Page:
The route as described only takes you to the Harry summit, which is fantastic and you’ll get killer views of Mount Hood and the surrounding forests.

However, if you’ve got the time and energy you can (and should) scout your way along the top of the ridge to see the views from Dick and Tom as well. 

At these peaks, you’ll see far fewer people and will likely have the mountain all to yourself. There’s a somewhat-defined trail that takes you there, but it can be hard to follow at times so be prepared to do some backtracking/trailblazing.

That said, you’ll be hiking along a ridge so there aren’t too many wrong turns you can make!

When to Go Hiking around Hood River 

The best time of year to go hiking near Hood River really depends on where you go.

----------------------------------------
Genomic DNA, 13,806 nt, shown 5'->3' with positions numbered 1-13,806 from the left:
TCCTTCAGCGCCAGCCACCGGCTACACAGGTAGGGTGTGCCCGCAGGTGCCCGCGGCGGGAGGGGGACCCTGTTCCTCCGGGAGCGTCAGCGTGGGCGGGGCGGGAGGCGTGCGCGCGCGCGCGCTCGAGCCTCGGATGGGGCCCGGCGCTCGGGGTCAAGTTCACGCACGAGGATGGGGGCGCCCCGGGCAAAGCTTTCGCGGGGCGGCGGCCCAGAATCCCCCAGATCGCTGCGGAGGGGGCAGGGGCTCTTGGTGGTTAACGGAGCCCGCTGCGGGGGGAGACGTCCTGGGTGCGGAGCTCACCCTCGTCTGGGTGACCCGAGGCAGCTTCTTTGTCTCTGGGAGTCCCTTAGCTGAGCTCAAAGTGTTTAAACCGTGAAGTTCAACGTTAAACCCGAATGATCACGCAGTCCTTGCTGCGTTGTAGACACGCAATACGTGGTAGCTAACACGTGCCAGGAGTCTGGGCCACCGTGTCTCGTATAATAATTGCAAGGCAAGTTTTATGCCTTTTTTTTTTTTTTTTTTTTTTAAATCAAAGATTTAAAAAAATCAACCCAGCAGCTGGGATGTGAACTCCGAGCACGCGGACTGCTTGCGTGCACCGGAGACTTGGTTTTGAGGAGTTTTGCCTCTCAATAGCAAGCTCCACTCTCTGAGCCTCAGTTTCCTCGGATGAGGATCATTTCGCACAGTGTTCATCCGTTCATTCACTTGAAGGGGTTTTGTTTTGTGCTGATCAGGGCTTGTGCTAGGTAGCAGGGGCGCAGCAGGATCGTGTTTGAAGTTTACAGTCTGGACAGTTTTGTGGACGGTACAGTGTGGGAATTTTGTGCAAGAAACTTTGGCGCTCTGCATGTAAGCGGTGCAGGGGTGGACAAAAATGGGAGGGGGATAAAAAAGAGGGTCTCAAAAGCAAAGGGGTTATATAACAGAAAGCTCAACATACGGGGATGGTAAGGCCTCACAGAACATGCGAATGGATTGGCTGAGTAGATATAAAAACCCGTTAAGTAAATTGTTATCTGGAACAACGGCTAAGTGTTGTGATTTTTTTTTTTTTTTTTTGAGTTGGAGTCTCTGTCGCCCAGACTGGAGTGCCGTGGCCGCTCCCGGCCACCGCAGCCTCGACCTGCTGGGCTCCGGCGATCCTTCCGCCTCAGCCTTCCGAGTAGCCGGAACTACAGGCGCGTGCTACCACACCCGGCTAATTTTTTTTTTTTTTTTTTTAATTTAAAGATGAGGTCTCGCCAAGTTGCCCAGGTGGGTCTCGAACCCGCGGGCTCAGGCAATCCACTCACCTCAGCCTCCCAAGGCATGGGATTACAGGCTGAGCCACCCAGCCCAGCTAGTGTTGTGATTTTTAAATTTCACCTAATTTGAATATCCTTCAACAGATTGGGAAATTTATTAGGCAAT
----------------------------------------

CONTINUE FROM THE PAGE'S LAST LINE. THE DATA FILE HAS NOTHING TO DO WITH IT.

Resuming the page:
Many of the lower-elevation hikes in the Gorge are accessible year round, but when you start getting over 2,000 or 3,000 feet, you’ll likely encounter snow in the winter which make some of the Hood hikes trickier.

That said, a couple of these make exceptional snowshoe hikes (and I’ll note these in the descriptions below). Plus, you can rent snowshoes in town at Doug’s Hood River or Pure Stoke

Figuring out the best time of year will also depend on what you want to get out of your hike. 

If you’re on the hunt for wildflowers, then late spring or early summer will be your best bet. 

If you want gushing waterfalls then early spring or winter is better. 

If you’re aching for the sun and a cool swim spot, then summer or early fall will be best though you will have mosquitos to contend with through August.

I personally like hiking year-round because I’ve been in this area for so long and have walked these trails countless times. My experience changes from one season to the next along with the landscape. Whether the trail is covered in quiet snow, drenched in rain, or baking in the heat—it all makes me appreciate the cyclical nature of life.